Crossbite is an occlusal irregularity where a tooth (or teeth) has a more buccal or lingual position (that is, the tooth is either closer to the cheek or to the tongue) than its corresponding antagonist tooth in the upper or lower arcade. Continue reading

Lasers In Dentistry Part 1


Lasers used in dentistry are engineered and designed to perform special functions without changing or damaging the surrounding tissues or materials.


The functioning of a laser goes back to Albert Einstein’s quantum theory of radiation and includes other theories that help explain the local tissue damage. The first laser was demonstrated in 1960. It was ruby laser, 694nm wavelength. Interest in the medical implications of laser light was high and already in 1967 , some of the first reports appeared on the effects of very low doses of ruby light on biological tissues. In animal studies, it was observed that experimental wounds healed better if irradiated and that even the shaved fur of the experimental animals reappeared faster in the irradiated areas. There appeared to be a biological window for the dose. If too low, there was no effect, if too high there was a suprresive effect. Not much later, the Helium-Neon laser was introduced in research and the results were similar. Later on, diode lasers were introduced and they provide the same results, although some wavelengths appeared to be better for certain indications. In particular, the introduction of infrared lasers improved the optical penetration of the ligh, reaching deeper lying tissues. The first commercially available lasers in the early 80’s were extremely low powered, below 1mW was used, in spite of the fact that the first scientific reports used 25 mW. This partly explains the initial contoversy about therapeutic dosage to be used. With the rapid developement of laser diodes, the powers of therapeutic lasers have changed dramastically and diode lasers today are typically in the range of 50-500 mW. Increased power has not only shortened the treatment time but also improved the therapeutic results.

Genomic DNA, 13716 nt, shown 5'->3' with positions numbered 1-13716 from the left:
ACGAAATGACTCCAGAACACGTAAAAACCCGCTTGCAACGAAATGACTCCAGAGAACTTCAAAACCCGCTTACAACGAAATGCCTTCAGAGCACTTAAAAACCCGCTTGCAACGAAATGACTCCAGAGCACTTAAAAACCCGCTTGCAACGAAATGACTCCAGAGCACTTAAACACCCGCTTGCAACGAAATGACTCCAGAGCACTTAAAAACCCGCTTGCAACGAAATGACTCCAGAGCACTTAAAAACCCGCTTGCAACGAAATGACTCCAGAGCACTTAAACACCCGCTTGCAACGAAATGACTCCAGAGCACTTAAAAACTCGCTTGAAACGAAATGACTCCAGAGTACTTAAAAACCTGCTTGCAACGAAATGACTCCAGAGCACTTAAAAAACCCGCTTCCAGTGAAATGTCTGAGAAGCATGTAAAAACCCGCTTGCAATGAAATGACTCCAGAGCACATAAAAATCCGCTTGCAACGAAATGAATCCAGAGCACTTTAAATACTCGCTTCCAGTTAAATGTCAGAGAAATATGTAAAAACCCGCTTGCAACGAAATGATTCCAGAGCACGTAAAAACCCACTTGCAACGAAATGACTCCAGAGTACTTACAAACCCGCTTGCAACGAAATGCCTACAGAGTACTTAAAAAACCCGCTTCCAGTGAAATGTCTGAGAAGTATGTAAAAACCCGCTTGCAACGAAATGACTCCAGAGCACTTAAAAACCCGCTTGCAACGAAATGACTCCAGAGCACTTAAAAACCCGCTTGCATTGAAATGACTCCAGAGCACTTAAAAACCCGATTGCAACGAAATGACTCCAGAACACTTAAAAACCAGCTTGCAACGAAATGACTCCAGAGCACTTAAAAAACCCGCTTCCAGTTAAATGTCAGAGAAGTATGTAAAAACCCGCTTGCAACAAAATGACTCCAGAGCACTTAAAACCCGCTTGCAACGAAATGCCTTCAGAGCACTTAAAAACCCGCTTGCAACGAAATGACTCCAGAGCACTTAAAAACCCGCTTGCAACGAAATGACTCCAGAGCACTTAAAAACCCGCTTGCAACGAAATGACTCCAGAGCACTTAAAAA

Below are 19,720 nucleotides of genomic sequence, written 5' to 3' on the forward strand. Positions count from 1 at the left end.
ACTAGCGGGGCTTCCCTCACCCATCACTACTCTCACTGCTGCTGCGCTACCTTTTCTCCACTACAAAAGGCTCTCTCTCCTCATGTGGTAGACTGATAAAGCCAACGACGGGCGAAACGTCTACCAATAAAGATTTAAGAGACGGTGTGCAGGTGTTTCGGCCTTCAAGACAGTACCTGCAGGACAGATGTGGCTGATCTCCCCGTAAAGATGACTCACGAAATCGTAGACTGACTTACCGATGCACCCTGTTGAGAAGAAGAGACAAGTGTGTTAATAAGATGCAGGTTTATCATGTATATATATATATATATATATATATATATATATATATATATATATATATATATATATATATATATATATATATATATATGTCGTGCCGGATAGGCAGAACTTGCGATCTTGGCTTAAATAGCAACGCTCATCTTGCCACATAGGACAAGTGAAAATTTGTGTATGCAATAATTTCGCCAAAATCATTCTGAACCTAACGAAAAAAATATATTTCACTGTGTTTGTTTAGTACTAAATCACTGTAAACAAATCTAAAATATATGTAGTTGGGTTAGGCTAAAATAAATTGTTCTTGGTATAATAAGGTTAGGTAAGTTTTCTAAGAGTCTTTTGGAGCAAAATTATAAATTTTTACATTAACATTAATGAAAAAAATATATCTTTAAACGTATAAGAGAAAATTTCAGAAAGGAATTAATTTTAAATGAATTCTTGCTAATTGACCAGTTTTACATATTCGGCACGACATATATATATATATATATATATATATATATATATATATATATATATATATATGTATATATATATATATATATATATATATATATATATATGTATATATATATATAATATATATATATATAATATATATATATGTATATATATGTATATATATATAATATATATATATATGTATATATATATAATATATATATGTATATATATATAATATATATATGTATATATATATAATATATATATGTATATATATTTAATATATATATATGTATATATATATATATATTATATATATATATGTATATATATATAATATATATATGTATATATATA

Continue reading


Whitening of a tooth through the application of chemical agents to oxidize / reduce the organic pigmentation in the tooth.